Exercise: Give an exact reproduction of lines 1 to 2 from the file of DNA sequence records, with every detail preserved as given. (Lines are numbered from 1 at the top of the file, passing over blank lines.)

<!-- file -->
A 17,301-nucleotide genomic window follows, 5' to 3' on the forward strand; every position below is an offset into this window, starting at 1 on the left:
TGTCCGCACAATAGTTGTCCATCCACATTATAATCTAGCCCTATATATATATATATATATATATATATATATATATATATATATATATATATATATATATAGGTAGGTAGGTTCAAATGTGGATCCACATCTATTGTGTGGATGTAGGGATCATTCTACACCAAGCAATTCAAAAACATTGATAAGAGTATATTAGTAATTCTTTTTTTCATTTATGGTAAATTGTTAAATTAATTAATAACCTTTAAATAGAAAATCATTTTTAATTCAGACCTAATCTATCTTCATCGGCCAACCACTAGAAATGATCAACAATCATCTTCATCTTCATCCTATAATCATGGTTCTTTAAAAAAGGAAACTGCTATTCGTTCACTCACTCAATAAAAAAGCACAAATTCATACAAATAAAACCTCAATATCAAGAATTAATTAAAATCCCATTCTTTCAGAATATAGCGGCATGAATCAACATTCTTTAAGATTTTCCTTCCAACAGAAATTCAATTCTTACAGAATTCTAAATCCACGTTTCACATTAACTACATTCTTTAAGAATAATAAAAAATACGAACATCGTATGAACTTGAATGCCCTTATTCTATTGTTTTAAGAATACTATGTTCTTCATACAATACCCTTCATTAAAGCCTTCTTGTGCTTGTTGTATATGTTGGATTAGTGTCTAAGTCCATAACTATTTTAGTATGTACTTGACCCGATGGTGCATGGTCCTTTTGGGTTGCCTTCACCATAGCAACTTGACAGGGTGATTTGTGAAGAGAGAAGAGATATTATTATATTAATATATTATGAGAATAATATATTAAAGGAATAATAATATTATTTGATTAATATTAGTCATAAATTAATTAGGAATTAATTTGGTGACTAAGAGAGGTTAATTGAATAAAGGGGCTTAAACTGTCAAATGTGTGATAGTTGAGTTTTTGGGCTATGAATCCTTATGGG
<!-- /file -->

A 17,301-nucleotide genomic window follows, 5' to 3' on the forward strand; every position below is an offset into this window, starting at 1 on the left:
TGTCCGCACAATAGTTGTCCATCCACATTATAATCTAGCCCTATATATATATATATATATATATATATATATATATATATATATATATATATATATATATAGGTAGGTAGGTTCAAATGTGGATCCACATCTATTGTGTGGATGTAGGGATCATTCTACACCAAGCAATTCAAAAACATTGATAAGAGTATATTAGTAATTCTTTTTTTCATTTATGGTAAATTGTTAAATTAATTAATAACCTTTAAATAGAAAATCATTTTTAATTCAGACCTAATCTATCTTCATCGGCCAACCACTAGAAATGATCAACAATCATCTTCATCTTCATCCTATAATCATGGTTCTTTAAAAAAGGAAACTGCTATTCGTTCACTCACTCAATAAAAAAGCACAAATTCATACAAATAAAACCTCAATATCAAGAATTAATTAAAATCCCATTCTTTCAGAATATAGCGGCATGAATCAACATTCTTTAAGATTTTCCTTCCAACAGAAATTCAATTCTTACAGAATTCTAAATCCACGTTTCACATTAACTACATTCTTTAAGAATAATAAAAAATACGAACATCGTATGAACTTGAATGCCCTTATTCTATTGTTTTAAGAATACTATGTTCTTCATACAATACCCTTCATTAAAGCCTTCTTGTGCTTGTTGTATATGTTGGATTAGTGTCTAAGTCCATAACTATTTTAGTATGTACTTGACCCGATGGTGCATGGTCCTTTTGGGTTGCCTTCACCATAGCAACTTGACAGGGTGATTTGTGAAGAGAGAAGAGATATTATTATATTAATATATTATGAGAATAATATATTAAAGGAATAATAATATTATTTGATTAATATTAGTCATAAATTAATTAGGAATTAATTTGGTGACTAAGAGAGGTTAATTGAATAAAGGGGCTTAAACTGTCAAATGTGTGATAGTTGAGTTTTTGGGCTATGAATCCTTATGGG